The defence secretary has urged MPs to consider fighting the Islamic State (IS) ‘at source’ by launching air strikes on militant targets in Syria.

Michael Fallon said that no action would be taken without a consensus from MPs in Westminster, but his comments prepared the ground for further discussion on UK military involvement on the conflict that has grown to cover much of Syria and Iraq.

The RAF currently provides air surveillance in Iraq, and has targeted IS militants with a series of air strikes in Iraqi territory in the last year. However, until now the UK has refrained from joining the US-led coalition in targeting IS sites in Syria.

Interim Labour leader Harriet Harman has said that IS must be “stopped” and that the party would not block a serious proposal from the government on air strikes in Syria like it did in 2013. These actions stopped the coalition government from launching air strikes against military targets of embattled Syria president Bashar al-Assad, which resulted in the US losing enthusiasm for the campaign.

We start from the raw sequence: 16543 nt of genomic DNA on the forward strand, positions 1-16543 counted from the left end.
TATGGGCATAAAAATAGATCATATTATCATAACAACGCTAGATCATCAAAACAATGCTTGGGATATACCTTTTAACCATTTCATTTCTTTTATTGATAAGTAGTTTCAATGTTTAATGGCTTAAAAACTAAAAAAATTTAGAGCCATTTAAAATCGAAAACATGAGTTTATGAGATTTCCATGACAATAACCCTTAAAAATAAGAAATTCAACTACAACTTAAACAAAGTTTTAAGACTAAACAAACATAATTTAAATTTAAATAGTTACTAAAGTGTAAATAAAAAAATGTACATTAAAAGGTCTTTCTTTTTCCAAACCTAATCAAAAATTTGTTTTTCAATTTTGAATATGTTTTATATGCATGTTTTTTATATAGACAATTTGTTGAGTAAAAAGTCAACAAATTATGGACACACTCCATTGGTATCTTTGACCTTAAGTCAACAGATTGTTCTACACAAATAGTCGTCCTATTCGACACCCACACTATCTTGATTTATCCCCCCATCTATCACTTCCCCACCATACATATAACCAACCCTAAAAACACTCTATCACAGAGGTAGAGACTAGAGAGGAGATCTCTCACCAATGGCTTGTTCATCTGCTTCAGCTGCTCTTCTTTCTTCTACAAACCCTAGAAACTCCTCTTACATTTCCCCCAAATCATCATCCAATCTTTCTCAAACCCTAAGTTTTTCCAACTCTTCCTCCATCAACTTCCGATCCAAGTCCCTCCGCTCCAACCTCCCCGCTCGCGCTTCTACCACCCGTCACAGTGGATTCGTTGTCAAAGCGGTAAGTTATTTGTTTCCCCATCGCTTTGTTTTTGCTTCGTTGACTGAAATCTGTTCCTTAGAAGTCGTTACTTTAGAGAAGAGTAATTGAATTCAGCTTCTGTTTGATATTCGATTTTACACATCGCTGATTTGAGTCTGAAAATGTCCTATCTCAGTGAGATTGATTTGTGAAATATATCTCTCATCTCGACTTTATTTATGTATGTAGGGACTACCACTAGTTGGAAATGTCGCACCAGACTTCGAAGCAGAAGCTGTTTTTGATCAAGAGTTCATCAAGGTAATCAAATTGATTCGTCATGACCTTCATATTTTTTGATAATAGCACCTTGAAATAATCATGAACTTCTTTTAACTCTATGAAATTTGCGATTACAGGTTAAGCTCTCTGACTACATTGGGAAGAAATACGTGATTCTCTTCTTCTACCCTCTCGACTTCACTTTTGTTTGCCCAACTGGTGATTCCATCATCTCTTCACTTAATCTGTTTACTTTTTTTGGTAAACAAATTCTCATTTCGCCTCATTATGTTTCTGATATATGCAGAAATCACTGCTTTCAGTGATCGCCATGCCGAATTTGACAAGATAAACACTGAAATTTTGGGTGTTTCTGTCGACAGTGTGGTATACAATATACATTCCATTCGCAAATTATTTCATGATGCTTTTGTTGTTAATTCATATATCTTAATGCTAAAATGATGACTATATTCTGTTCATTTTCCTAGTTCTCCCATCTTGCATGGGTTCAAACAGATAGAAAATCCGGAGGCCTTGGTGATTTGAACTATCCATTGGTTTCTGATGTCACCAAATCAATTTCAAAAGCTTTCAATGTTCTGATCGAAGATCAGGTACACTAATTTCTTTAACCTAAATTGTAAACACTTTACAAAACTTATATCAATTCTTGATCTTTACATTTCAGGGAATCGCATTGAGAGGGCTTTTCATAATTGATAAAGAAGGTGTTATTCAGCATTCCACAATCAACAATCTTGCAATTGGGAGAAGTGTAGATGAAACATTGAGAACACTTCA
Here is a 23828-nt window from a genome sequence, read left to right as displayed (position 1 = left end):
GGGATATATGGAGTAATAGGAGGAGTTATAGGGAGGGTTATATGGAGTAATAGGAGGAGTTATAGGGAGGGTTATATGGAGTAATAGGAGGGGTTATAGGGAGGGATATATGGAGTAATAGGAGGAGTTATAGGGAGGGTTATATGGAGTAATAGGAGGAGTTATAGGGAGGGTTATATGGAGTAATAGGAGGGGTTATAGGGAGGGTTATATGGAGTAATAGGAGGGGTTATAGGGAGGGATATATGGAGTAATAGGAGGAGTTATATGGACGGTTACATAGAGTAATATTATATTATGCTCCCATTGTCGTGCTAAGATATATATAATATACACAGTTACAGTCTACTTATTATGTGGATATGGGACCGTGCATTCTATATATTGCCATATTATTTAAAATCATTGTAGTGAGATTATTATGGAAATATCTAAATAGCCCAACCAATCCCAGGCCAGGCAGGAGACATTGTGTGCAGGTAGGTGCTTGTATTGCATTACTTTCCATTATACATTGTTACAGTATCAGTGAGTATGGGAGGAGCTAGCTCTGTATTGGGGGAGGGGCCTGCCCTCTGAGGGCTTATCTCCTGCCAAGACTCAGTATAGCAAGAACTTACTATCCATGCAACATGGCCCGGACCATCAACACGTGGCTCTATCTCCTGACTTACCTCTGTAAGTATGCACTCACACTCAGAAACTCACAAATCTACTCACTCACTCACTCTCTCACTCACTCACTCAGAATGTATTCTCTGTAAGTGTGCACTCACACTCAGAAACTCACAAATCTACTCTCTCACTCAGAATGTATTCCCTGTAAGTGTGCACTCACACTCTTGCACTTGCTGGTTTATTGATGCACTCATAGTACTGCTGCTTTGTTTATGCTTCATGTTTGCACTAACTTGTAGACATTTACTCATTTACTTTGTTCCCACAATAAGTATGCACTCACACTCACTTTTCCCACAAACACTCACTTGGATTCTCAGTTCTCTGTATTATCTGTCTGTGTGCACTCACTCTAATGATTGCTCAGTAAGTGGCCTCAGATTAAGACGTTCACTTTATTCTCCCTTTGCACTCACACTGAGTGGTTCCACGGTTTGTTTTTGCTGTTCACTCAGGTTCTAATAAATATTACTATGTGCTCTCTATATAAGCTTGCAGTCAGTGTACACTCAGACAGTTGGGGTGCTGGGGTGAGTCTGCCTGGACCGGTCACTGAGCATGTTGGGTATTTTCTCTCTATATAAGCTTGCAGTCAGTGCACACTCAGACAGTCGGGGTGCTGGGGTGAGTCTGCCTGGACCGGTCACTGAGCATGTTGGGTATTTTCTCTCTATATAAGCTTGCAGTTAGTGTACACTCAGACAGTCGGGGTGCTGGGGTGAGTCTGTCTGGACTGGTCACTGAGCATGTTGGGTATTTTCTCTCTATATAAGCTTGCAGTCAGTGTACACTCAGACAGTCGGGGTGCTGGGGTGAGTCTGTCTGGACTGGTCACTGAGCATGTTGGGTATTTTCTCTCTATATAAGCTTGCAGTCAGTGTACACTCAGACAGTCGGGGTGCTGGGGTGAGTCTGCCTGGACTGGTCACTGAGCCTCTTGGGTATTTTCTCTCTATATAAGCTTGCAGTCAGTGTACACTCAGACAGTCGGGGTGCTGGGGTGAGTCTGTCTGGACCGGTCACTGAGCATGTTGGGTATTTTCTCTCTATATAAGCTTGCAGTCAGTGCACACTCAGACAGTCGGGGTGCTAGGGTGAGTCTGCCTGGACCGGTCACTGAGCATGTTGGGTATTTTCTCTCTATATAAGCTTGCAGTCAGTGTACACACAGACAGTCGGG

In 2013, Labour leader Ed Miliband said he feared what would fill the vacuum created by destroying the Syrian regime, after seeing the chaos in Libya since the fall of dictator Muammar Gaddafi. However, the lack of international support for moderate rebels, while Islamist groups such as IS and al-Qaeda affiliate Jabhat al-Nusra were generously funded by backers in the Gulf and beyond, has meant that over the past two years the moderate rebels have been squeezed out.



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